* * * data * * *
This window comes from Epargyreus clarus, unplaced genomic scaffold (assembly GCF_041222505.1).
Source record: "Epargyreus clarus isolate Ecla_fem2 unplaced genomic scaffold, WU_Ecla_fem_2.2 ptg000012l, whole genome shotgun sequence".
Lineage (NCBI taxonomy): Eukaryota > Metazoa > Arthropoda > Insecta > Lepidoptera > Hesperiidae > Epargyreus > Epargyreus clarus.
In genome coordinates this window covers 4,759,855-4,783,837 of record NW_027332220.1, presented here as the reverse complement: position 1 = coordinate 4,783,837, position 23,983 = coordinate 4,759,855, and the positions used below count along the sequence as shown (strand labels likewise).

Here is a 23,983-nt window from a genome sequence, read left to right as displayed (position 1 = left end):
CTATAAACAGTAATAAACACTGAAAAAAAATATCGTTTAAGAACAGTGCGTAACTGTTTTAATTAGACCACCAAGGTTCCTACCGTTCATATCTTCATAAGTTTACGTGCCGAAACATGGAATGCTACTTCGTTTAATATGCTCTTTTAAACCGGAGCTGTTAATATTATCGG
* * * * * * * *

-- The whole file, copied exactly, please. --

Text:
This window comes from Epargyreus clarus, unplaced genomic scaffold (assembly GCF_041222505.1).
Source record: "Epargyreus clarus isolate Ecla_fem2 unplaced genomic scaffold, WU_Ecla_fem_2.2 ptg000012l, whole genome shotgun sequence".
Lineage (NCBI taxonomy): Eukaryota > Metazoa > Arthropoda > Insecta > Lepidoptera > Hesperiidae > Epargyreus > Epargyreus clarus.
In genome coordinates this window covers 4,759,855-4,783,837 of record NW_027332220.1, presented here as the reverse complement: position 1 = coordinate 4,783,837, position 23,983 = coordinate 4,759,855, and the positions used below count along the sequence as shown (strand labels likewise).

Here is a 23,983-nt window from a genome sequence, read left to right as displayed (position 1 = left end):
CTATAAACAGTAATAAACACTGAAAAAAAATATCGTTTAAGAACAGTGCGTAACTGTTTTAATTAGACCACCAAGGTTCCTACCGTTCATATCTTCATAAGTTTACGTGCCGAAACATGGAATGCTACTTCGTTTAATATGCTCTTTTAAACCGGAGCTGTTAATATTATCGG